It seems unusual to us for such a fundamental reconsideration of project scope/parameters to occur alongside the selection of a party to deliver light rail, or at the same time as exclusive negotiations with a delivery partner might occur (once one was selected). In our view, where something occurs that causes the overall project parameters and the procurement approach to be reconsidered, or for the key policy settings to be revisited, the more appropriate step would be to terminate any existing process in an open and transparent way and revisit the policy and planning for the project.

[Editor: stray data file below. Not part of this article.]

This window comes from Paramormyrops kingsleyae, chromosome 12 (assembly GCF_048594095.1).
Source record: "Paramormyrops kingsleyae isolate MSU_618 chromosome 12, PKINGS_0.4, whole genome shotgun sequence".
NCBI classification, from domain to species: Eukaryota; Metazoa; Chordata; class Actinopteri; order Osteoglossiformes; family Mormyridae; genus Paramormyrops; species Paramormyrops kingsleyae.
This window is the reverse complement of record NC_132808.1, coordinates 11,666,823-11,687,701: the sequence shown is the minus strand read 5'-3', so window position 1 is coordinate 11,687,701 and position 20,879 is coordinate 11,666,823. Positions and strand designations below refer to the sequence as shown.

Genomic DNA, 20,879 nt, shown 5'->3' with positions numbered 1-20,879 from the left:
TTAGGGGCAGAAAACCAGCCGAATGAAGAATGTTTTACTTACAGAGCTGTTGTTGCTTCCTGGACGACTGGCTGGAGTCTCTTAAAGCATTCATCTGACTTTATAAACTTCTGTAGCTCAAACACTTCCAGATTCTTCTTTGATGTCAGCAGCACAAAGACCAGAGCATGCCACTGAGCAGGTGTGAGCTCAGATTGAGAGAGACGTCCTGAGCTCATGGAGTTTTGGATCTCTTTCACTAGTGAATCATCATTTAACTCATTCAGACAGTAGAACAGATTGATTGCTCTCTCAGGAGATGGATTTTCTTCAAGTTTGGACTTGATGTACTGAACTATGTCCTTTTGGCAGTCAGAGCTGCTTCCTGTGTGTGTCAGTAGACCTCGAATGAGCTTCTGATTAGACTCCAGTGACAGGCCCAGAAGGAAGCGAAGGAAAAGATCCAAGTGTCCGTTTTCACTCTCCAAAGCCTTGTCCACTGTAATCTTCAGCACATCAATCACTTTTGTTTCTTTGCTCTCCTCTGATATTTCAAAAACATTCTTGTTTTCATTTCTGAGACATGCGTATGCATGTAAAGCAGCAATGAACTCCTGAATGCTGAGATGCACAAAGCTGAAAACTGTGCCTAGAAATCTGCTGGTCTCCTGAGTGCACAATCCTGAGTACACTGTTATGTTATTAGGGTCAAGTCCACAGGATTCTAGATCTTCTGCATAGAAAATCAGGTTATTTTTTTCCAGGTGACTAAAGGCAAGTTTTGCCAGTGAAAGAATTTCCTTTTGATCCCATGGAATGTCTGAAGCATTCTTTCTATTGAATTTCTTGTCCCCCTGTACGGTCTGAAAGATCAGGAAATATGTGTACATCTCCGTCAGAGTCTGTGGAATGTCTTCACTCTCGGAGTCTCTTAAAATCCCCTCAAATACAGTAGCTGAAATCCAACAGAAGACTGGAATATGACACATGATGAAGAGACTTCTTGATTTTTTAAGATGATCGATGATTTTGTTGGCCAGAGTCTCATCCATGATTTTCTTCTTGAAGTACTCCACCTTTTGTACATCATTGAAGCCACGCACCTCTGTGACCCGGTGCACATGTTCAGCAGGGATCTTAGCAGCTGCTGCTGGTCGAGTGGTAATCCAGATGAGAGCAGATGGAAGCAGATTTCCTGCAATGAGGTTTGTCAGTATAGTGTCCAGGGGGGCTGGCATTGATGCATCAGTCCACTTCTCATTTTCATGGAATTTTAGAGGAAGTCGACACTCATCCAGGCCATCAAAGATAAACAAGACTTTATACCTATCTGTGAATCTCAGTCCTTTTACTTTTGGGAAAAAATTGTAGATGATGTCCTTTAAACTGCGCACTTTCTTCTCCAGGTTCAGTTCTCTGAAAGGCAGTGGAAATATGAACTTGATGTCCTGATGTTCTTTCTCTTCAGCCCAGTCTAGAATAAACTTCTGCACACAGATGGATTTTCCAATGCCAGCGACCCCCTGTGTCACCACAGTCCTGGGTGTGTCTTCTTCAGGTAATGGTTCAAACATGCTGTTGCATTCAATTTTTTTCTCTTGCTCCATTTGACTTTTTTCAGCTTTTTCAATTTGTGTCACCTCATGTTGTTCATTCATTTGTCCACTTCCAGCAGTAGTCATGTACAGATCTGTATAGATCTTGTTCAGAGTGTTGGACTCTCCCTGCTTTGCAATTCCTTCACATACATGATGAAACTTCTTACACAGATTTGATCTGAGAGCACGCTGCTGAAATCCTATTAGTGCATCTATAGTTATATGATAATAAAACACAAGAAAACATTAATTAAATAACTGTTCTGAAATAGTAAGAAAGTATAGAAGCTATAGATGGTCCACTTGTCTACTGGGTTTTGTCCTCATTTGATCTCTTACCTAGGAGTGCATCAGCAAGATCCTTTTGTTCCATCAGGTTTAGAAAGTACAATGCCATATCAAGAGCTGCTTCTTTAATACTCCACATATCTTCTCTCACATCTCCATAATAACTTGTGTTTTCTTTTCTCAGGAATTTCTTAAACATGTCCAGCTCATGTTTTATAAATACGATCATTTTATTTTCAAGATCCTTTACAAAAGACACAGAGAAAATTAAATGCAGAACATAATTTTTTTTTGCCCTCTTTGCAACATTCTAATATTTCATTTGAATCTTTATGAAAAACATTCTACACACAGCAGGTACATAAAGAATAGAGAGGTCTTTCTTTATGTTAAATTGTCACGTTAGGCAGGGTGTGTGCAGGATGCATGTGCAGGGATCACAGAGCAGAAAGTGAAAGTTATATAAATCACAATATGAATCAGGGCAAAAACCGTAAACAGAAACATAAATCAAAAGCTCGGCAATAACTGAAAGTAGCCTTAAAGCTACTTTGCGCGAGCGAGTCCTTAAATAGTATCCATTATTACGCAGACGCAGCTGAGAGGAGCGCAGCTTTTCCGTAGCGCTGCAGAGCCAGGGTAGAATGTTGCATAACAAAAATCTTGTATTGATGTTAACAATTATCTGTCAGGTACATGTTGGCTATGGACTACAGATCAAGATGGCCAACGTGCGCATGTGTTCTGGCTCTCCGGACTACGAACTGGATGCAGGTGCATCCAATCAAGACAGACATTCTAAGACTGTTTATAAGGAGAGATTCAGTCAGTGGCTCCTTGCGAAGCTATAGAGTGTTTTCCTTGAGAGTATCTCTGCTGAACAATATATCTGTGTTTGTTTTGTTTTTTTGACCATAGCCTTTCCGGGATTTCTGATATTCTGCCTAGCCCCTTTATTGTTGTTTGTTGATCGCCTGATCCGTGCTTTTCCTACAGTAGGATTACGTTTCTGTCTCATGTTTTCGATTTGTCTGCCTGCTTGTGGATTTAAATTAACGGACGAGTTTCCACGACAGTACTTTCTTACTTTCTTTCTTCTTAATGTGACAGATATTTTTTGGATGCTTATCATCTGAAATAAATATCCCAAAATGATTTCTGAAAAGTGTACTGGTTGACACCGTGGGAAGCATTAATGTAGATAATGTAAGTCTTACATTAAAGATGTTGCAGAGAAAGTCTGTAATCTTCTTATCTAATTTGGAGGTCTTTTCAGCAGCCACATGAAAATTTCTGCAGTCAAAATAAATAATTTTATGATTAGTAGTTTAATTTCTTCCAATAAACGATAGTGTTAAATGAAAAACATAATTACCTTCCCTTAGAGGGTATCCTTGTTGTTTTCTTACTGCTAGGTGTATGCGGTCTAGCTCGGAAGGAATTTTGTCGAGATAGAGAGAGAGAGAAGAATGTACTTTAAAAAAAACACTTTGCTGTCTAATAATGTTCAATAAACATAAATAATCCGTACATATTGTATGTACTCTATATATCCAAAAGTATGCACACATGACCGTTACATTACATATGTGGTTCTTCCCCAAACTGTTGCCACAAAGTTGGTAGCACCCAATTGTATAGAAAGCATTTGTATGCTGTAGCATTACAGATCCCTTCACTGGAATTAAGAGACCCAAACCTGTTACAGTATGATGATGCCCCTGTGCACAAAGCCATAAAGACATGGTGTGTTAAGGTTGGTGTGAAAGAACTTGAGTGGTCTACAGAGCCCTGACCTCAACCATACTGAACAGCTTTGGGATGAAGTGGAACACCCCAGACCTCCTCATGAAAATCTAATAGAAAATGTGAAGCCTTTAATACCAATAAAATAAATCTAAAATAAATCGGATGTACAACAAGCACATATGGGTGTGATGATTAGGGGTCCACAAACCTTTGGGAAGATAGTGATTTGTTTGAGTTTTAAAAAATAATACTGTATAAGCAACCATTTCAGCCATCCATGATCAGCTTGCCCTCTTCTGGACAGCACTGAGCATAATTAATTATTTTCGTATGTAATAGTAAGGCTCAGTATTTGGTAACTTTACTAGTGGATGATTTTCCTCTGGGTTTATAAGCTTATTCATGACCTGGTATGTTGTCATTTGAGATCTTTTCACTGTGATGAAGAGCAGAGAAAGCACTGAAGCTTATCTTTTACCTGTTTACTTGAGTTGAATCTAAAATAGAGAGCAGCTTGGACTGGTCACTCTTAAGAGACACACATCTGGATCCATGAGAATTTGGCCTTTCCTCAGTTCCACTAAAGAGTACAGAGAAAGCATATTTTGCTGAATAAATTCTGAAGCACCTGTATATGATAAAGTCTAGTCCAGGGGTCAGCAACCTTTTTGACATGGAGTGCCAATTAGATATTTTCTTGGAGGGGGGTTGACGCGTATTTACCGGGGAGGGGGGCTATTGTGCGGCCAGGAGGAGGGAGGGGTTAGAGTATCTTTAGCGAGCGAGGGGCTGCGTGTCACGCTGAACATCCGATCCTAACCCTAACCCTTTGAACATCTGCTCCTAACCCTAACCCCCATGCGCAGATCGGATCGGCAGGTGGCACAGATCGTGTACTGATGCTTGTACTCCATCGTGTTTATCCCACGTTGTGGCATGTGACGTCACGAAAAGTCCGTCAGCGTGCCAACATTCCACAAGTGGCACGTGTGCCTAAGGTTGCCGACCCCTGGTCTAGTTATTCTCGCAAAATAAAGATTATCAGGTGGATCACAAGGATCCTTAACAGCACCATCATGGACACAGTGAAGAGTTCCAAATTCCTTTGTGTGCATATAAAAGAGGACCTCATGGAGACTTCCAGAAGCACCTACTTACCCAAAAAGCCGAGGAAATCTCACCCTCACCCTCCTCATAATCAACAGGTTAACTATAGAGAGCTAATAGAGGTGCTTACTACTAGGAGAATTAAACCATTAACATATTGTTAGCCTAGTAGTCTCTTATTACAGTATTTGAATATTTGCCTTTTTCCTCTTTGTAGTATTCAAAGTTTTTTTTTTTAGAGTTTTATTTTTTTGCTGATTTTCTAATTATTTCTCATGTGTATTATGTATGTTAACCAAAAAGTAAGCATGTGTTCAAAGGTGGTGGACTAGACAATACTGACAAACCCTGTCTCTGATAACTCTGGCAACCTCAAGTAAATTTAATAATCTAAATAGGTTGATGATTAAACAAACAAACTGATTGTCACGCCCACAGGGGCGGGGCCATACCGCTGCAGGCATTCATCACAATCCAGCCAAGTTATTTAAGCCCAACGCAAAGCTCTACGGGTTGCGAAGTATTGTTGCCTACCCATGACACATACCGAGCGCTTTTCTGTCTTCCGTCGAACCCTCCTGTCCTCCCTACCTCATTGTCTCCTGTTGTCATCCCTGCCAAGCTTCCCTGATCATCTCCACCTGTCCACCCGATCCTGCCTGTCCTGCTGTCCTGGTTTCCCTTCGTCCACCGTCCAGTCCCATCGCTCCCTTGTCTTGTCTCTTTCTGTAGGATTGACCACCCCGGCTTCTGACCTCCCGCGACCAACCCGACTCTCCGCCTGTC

Basically you decide what you want first, then you tender for it.
We were told at one point that it was open to the Government or Cabinet to choose not to follow the Rules in certain situations. Although it is correct that the Rules do not have the force of law, we note that they are mandatory for many public organisations. Where there is potential for international investors, we need to be mindful of the international obligations we have under free trade agreements. The Rules are designed to guide public agencies to procure responsibly and achieve public value, and maintain the integrity of government procurement and New Zealand’s reputation as a country that “plays by the rules”. This is something which Rules, and the principles in the Rules, are designed to promote.
Basically the process used by Twyford broke the procurement rules.